Power Pivot is a Ferrari, not a Pontiac Aztec

 
Guest Post by Seth Strandin

Early in my Power Pivot journey, I found Rob’s “What is PowerPivot?” post.  Here’s an excerpt from that post:

1. It’s a Free Extension to Excel 2010 and 2013, Built by Microsoft

Yeah, it’s free, and it’s from Microsoft, as opposed to a third party.  It dramatically extends the powers of “normal” Excel, and more importantly, the powers of people who use it:  people like me, and probably you too if you are reading this.

It snaps right into Excel as if it had been there from the beginning:

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After spending some “quality time” with Power Pivot, I now believe Rob is wrong about that.  Here’s what I think that post should say instead:

Power Pivot is NOT just an extension or add-in to Excel, it’s a new animal that only uses Excel as its UI!

Perhaps it’s a subtle distinction, but in many ways I think it’s a crucial one.  I will explain. 


I’ll start this with a fairy tale.

Once upon a time the richest man in the world, let’s call him Bill (ref: Forbes) called the Ferrari Formula 1 Team and asked Alberto (yeah, couldn’t resist that one) to build him the world’s most awesome performance car. “There is only one restriction”, he said, “You have to fit it into a Pontiac Aztec. This has to be true for all things visible, input devices such as steering wheel and pedals as well as the ribbon, sorry the dashboard, must be Aztec.”

Alberto talked it over with Marco and they decided it could work if they used the OLAP chassis with the DAX adaptive suspension and the SSAS powertrain, so they set to work.

The Italians did a fantastic job and Bill was very happy, but the question the rest of the world must ask is…

“Is this still a Pontiac Aztec?”

I am just starting my journey into the future, i.e. Power Pivot, but every new page I read and every challenge I throw at it I become increasingly convinced that this is a Ferrari and not an Aztec.

A few examples:

Data Modeling – the concept is brilliant for extended and awesome analysis and it has never been possible in Excel before Power Pivot. Bill Jelen has a lesson where he combines sales data with weather service data for staffing planning, wow! (That’s where I got hooked).

Calculated fields – structured references giving us Pivot tables with %-growth YoY, I have never been able do that in the plain vanilla Excel. In Power Pivot it took me less than 10 minutes.

DAX Formulas – CALCULATE, FILTER, SAMEPERIODLASTYEAR and all those other awesome functions give us flexibility that has never been available to mere Excel mortals before.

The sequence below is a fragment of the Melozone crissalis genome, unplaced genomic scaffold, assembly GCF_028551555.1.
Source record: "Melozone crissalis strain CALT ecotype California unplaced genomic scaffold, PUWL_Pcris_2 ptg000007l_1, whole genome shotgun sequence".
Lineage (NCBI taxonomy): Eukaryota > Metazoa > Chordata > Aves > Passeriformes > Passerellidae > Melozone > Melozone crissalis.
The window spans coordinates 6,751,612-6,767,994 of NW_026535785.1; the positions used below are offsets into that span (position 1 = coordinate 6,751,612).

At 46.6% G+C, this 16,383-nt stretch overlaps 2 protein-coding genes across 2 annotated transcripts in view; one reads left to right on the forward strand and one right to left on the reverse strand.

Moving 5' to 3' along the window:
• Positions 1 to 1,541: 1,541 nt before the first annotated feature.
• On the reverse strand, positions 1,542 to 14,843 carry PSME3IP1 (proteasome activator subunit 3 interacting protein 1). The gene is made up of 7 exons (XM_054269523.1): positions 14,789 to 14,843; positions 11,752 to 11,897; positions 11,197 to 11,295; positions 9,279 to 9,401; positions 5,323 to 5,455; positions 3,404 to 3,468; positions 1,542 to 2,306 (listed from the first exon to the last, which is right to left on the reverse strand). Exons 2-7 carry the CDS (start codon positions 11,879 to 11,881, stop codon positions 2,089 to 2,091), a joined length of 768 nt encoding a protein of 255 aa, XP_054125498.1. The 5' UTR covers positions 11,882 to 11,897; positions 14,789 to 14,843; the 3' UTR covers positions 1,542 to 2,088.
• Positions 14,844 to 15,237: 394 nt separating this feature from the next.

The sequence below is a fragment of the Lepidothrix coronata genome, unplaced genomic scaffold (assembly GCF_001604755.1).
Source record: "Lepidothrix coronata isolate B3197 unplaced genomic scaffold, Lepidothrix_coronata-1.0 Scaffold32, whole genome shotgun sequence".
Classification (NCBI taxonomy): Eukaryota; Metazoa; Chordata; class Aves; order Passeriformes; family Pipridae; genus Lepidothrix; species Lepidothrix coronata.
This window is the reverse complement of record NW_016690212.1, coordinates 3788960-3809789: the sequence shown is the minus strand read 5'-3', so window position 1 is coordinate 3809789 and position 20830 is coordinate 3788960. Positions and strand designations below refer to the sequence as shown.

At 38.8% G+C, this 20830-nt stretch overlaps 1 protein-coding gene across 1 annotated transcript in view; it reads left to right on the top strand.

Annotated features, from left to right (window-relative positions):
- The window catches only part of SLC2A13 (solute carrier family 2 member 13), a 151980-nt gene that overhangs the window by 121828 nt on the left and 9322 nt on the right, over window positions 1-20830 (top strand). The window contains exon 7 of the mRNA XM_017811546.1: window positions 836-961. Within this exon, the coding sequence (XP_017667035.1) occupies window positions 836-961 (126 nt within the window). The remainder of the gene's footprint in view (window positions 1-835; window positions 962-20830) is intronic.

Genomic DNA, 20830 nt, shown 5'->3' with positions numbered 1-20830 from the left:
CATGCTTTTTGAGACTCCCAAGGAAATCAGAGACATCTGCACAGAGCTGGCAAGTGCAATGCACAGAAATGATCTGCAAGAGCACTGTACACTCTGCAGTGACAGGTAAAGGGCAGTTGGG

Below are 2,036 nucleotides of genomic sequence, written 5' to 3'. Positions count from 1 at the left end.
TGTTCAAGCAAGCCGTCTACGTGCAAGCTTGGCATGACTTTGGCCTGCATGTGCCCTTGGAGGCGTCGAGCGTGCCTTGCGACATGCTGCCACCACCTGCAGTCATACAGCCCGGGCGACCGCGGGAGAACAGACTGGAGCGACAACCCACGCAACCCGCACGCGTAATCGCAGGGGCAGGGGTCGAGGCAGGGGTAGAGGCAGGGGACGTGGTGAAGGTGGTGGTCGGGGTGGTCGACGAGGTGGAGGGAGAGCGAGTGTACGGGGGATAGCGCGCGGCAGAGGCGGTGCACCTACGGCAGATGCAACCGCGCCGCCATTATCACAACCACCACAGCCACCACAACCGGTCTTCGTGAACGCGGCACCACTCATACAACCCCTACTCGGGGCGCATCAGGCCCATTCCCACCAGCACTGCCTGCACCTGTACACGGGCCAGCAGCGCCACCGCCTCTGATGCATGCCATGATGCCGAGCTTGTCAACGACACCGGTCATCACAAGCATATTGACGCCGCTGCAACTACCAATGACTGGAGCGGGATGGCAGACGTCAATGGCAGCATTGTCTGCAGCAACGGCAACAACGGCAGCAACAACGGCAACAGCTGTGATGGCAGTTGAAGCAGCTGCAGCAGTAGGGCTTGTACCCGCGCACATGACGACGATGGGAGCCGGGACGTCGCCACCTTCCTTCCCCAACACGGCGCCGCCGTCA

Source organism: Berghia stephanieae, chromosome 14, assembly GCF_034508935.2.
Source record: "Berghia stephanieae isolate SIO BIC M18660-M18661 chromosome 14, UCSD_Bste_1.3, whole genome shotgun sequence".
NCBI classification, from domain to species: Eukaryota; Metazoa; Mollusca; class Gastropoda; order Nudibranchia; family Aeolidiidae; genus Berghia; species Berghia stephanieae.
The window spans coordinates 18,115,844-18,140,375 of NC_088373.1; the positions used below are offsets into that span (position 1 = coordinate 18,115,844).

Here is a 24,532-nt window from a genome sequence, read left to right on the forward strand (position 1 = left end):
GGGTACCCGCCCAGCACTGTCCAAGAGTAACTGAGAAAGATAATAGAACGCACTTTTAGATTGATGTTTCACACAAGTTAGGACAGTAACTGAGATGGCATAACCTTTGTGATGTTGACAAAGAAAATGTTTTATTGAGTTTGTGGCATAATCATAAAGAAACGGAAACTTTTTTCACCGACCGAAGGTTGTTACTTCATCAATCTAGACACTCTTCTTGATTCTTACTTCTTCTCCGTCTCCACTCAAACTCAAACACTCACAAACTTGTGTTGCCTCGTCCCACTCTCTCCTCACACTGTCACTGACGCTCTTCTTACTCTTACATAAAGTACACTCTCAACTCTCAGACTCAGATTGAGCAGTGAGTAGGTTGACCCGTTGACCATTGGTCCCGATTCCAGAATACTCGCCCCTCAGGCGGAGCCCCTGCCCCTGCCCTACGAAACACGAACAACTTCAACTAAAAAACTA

Cube Formulas – Bringing values out of the data model into a single or series of cells in a regular worksheet without using the Pivot Table. I think “GetPivotData” just retired from the game!

My very personal conclusion is that Power Pivot is using Excel as its interface because Excel was already there and already being used be gazillions, with a stock of a few zillion real Professionals who had gone beyond the mundane and entered the world of Pivot Tables, VLOOKUP, etc.

I am convinced that Power Pivot could have had its own interface, but that would have made it less available and much less used.  Now that Power Pivot uses Excel as its interface there were a zillion Pros out there waiting with their tongues hanging out to grab all this awesome power and get airbourne.

I am not a technician, so I can’t see what’s lurking under the surface, but to my untrained eye it seems that Power Pivot works very independently from Excel, only using formatting and such.

A Life Changing Tool

So why engage in semantics?  Well, Rob addresses this in chapter 21 of the book where he identifies the hidden enemy – perception. I see Power Pivot as a rocket sled to greater economic rewards and a future on a mountain top with people making pilgrimages to sit at my feet saying things like “Oh great Power Pivot Pro, tells us how…..?”, before paying me LOADS of money for my answers.

To pave my own way forward I will never again refer to Power Pivot as an add-in to Excel. Instead I will treat it as its own entity, the greatest tool on earth (for analysis anyway). I will never admit that it isn’t prohibitively hard to learn, but I will always offer to teach others how to use it and how this knowledge will help them become awesome.

One Response to Power Pivot is a Ferrari, not a Pontiac Aztec

  1. It isn’t hard to learn, but it should be expensive to learn. Charge LOTS for that training :-)

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